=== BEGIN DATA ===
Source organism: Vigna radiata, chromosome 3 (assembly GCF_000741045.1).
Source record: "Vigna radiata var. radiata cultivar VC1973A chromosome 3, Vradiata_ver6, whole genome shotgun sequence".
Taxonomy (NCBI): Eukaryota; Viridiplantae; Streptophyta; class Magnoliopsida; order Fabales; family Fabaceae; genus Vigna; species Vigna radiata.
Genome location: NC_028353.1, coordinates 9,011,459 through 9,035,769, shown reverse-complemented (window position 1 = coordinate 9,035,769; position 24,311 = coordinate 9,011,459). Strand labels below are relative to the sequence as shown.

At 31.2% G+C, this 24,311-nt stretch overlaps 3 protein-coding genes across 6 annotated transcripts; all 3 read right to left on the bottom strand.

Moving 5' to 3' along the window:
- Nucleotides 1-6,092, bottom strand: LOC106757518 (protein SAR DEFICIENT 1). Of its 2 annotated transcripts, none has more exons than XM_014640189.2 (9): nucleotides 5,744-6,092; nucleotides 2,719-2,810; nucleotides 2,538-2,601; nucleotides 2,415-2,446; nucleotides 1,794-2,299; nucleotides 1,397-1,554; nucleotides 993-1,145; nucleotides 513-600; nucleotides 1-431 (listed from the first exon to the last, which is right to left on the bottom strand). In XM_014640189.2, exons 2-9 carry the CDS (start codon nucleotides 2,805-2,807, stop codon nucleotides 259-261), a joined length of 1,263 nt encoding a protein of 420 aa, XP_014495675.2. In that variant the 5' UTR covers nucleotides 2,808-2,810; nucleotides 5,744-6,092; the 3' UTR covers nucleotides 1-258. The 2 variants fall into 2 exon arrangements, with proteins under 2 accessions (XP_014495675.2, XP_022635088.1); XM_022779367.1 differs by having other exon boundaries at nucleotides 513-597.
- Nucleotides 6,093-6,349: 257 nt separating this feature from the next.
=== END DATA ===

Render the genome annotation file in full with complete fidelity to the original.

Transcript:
Source organism: Vigna radiata, chromosome 3 (assembly GCF_000741045.1).
Source record: "Vigna radiata var. radiata cultivar VC1973A chromosome 3, Vradiata_ver6, whole genome shotgun sequence".
Taxonomy (NCBI): Eukaryota; Viridiplantae; Streptophyta; class Magnoliopsida; order Fabales; family Fabaceae; genus Vigna; species Vigna radiata.
Genome location: NC_028353.1, coordinates 9,011,459 through 9,035,769, shown reverse-complemented (window position 1 = coordinate 9,035,769; position 24,311 = coordinate 9,011,459). Strand labels below are relative to the sequence as shown.

At 31.2% G+C, this 24,311-nt stretch overlaps 3 protein-coding genes across 6 annotated transcripts; all 3 read right to left on the bottom strand.

Moving 5' to 3' along the window:
- Nucleotides 1-6,092, bottom strand: LOC106757518 (protein SAR DEFICIENT 1). Of its 2 annotated transcripts, none has more exons than XM_014640189.2 (9): nucleotides 5,744-6,092; nucleotides 2,719-2,810; nucleotides 2,538-2,601; nucleotides 2,415-2,446; nucleotides 1,794-2,299; nucleotides 1,397-1,554; nucleotides 993-1,145; nucleotides 513-600; nucleotides 1-431 (listed from the first exon to the last, which is right to left on the bottom strand). In XM_014640189.2, exons 2-9 carry the CDS (start codon nucleotides 2,805-2,807, stop codon nucleotides 259-261), a joined length of 1,263 nt encoding a protein of 420 aa, XP_014495675.2. In that variant the 5' UTR covers nucleotides 2,808-2,810; nucleotides 5,744-6,092; the 3' UTR covers nucleotides 1-258. The 2 variants fall into 2 exon arrangements, with proteins under 2 accessions (XP_014495675.2, XP_022635088.1); XM_022779367.1 differs by having other exon boundaries at nucleotides 513-597.
- Nucleotides 6,093-6,349: 257 nt separating this feature from the next.